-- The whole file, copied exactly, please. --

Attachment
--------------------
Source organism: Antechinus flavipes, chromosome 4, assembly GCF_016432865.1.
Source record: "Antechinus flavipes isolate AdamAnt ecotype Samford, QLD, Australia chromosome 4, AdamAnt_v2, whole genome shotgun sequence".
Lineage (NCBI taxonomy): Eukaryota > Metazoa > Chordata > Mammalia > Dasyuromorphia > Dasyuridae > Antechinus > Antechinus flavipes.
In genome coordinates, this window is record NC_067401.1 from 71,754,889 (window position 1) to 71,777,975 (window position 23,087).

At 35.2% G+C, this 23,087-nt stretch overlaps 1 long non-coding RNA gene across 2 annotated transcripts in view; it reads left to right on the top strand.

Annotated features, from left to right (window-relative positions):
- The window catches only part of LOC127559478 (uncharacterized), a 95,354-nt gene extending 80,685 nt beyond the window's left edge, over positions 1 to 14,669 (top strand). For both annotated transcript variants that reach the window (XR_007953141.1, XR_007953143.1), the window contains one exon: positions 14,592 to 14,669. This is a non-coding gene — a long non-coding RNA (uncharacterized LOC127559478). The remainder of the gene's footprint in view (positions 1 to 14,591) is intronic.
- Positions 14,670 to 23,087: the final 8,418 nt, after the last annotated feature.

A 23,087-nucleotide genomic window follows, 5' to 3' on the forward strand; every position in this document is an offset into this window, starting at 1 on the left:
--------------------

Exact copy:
Source organism: Antechinus flavipes, chromosome 4, assembly GCF_016432865.1.
Source record: "Antechinus flavipes isolate AdamAnt ecotype Samford, QLD, Australia chromosome 4, AdamAnt_v2, whole genome shotgun sequence".
Lineage (NCBI taxonomy): Eukaryota > Metazoa > Chordata > Mammalia > Dasyuromorphia > Dasyuridae > Antechinus > Antechinus flavipes.
In genome coordinates, this window is record NC_067401.1 from 71,754,889 (window position 1) to 71,777,975 (window position 23,087).

At 35.2% G+C, this 23,087-nt stretch overlaps 1 long non-coding RNA gene across 2 annotated transcripts in view; it reads left to right on the top strand.

Annotated features, from left to right (window-relative positions):
- The window catches only part of LOC127559478 (uncharacterized), a 95,354-nt gene extending 80,685 nt beyond the window's left edge, over positions 1 to 14,669 (top strand). For both annotated transcript variants that reach the window (XR_007953141.1, XR_007953143.1), the window contains one exon: positions 14,592 to 14,669. This is a non-coding gene — a long non-coding RNA (uncharacterized LOC127559478). The remainder of the gene's footprint in view (positions 1 to 14,591) is intronic.
- Positions 14,670 to 23,087: the final 8,418 nt, after the last annotated feature.

A 23,087-nucleotide genomic window follows, 5' to 3' on the forward strand; every position in this document is an offset into this window, starting at 1 on the left: